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How to discern ingredients used in dishes?

post #1 of 5
Thread Starter 
Hello everyone this is my first thread here. And, I know, by the title the subject is very broad but what I'm looking for in particular is how to be able to tell if a sauce has any butter in it? Does the sauce usually have a different texture to it? Does it look different from say a salad dressing? If so, how does it differ?

I suppose what I'm trying to say is how do sauces that incorporate butter look/taste? And how can one tell that butter is used?

The reason why I ask is because A customer came into my work place and asked if a sauce had butter in it and I had no Idea so I had to ask the kitchen staff, which to me is not a big deal since I don't work as a server, but I feel ruins the integrity of the restaurant since I personally am not throughly informed of my restaurants recipes

Thanks a lot in advance!!!
post #2 of 5

You should learn the menu as (I assume) all the servers have to. They should know every ingredient in each menu item. Take a menu home, study it, have servers coach you on learning it.

post #3 of 5

Welcome to Chef Talk!

 

Being able to discern specific ingredients in various dishes is difficult. Look, taste, mouth feel all offer clues, but long experience and knowing ingredients helps.

 

Ever watch cooking competition shows, ones in which there are blindfolded taste tests, or a taste and make segment? Difficult to do correctly.

 

mjb.

Food nourishes my body.  Cooking nourishes my soul.
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Food nourishes my body.  Cooking nourishes my soul.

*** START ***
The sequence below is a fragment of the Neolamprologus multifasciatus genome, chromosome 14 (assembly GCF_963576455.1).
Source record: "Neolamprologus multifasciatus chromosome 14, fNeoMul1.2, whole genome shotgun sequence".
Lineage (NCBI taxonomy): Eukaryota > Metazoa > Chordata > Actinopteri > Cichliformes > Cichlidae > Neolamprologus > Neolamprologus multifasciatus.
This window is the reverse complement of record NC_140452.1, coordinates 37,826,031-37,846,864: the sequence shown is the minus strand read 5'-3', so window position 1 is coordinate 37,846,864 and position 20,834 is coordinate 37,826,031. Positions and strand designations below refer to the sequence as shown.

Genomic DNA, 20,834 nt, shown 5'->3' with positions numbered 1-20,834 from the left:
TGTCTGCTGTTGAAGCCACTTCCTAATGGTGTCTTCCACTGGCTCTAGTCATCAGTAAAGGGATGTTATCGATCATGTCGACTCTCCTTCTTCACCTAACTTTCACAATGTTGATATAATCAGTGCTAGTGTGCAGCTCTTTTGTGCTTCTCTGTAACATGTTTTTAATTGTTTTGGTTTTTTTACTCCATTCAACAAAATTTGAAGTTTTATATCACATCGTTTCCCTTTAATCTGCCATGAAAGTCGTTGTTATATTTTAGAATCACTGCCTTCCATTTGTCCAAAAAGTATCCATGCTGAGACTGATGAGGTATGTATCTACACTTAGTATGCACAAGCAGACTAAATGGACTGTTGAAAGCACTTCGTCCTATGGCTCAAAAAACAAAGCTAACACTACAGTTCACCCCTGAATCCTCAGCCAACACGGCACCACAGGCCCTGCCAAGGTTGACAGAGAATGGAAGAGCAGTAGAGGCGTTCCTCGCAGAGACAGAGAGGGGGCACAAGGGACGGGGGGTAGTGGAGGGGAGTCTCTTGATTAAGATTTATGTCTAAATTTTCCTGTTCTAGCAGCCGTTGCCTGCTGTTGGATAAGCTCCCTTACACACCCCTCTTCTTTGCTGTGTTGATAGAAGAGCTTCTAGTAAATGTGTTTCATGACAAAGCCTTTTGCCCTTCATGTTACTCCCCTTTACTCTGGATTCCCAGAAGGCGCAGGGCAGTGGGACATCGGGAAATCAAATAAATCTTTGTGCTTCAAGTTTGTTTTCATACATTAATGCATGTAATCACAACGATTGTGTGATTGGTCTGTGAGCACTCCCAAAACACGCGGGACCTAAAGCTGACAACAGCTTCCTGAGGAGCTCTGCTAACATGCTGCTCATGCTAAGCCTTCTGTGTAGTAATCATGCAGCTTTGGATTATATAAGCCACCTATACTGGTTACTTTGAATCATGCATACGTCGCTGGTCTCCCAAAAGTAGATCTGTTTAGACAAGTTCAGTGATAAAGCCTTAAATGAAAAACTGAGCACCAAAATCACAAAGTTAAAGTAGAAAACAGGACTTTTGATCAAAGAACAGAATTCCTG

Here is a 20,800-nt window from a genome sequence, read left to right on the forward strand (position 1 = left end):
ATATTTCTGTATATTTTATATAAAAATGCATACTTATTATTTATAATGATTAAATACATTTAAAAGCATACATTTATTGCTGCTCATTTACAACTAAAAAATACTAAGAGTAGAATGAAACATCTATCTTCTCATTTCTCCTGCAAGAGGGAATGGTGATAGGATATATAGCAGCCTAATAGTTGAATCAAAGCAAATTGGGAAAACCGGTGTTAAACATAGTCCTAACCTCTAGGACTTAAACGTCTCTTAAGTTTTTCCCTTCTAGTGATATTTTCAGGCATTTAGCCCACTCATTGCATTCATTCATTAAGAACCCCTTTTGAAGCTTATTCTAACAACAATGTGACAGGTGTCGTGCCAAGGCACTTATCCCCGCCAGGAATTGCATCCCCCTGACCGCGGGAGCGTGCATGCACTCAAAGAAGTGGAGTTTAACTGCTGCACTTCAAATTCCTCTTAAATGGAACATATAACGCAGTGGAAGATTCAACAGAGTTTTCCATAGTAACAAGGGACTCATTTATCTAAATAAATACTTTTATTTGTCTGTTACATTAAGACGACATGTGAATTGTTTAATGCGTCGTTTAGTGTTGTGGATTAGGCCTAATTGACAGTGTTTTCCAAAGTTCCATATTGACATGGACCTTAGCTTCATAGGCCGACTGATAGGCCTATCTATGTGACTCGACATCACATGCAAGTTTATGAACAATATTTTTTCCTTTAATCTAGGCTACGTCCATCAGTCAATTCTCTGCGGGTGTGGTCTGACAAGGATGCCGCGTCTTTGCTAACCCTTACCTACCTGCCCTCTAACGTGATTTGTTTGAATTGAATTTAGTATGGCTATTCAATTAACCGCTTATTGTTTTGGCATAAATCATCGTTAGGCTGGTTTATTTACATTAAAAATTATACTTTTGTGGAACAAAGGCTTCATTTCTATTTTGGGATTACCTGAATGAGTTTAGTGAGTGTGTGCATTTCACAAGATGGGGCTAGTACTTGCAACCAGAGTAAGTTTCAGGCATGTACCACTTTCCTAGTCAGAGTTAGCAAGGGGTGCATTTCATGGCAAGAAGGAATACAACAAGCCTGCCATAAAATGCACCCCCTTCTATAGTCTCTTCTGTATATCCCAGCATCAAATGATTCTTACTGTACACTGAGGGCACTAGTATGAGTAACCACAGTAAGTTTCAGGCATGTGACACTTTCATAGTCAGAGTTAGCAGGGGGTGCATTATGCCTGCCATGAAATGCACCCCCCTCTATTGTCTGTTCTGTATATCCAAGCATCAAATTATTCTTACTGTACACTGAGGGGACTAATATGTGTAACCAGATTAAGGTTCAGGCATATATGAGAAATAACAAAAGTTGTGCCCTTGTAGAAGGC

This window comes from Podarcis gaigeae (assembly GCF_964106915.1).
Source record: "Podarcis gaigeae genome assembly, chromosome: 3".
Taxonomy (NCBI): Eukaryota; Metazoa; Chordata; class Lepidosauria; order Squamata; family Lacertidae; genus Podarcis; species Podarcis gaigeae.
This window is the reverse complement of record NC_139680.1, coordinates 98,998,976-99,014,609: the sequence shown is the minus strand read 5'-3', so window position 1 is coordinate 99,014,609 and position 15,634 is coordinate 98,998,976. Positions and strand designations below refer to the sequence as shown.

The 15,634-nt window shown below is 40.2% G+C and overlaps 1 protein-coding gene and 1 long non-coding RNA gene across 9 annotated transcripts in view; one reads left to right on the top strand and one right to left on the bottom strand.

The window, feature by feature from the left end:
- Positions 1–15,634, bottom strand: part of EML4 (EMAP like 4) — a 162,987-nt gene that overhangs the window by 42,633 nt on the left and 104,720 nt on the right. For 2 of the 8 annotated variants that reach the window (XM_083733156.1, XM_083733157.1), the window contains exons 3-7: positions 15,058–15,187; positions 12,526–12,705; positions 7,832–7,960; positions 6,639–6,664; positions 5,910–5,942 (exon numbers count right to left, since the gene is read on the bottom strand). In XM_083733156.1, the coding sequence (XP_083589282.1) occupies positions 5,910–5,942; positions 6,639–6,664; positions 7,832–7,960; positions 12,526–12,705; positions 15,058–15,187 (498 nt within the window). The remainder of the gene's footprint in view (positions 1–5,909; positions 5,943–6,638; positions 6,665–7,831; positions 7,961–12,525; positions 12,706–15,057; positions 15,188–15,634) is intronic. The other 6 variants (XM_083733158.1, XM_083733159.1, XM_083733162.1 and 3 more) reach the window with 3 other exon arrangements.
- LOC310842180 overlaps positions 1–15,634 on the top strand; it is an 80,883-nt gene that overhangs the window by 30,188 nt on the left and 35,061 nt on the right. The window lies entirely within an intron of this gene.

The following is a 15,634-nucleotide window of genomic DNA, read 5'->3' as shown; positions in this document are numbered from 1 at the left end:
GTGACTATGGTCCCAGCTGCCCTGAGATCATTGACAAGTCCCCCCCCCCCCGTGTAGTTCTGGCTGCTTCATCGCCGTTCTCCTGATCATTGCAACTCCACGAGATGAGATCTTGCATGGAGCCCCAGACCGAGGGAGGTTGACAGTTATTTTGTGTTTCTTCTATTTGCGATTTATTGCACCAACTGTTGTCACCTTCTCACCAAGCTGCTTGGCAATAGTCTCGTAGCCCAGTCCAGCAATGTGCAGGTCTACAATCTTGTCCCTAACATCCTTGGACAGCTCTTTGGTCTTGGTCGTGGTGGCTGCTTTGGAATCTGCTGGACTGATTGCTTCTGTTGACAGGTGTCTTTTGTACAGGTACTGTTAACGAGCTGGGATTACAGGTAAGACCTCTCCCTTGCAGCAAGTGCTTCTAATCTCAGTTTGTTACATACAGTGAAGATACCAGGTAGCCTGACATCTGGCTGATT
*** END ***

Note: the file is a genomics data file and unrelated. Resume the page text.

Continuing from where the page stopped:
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post #4 of 5

You should learn as much as you can about the menu in anticipation of questions but how on earth do you think you should be finding out the details of what is in each dish if you are not asking the kitchen staff or, at least, the servers? 

 

I am especially confused by this question or why you think asking the kitchen staff is for some reason not OK.

post #5 of 5

If I'm a client asking the waiter, the host, or the owner of the restaurant wether his tomato sauce has any butter in it:

 

1) The host proceeds to taste the sauce in front of me and says "Hmm, no, there's no butter."

-> I'm not impressed. I'm thinking that the host is relying on his palate, and who knows if I can trust his palate? Maybe there's a small untraceable amount of butter? Maybe I'm allergic to butter? 

 

2) The host opens the kitchen doors and asks the chef if there's any butter in his tomato sauce. The chef says no, or yes. 

-> I'm satisfied. 

 

3) The host answers directly that their tomato sauce is made with olive oil only, used at the beginning of the process to sweat the onions. 

-> I'm impressed that I'm dealing with a host who cares what the restaurant is serving and how it's made. 

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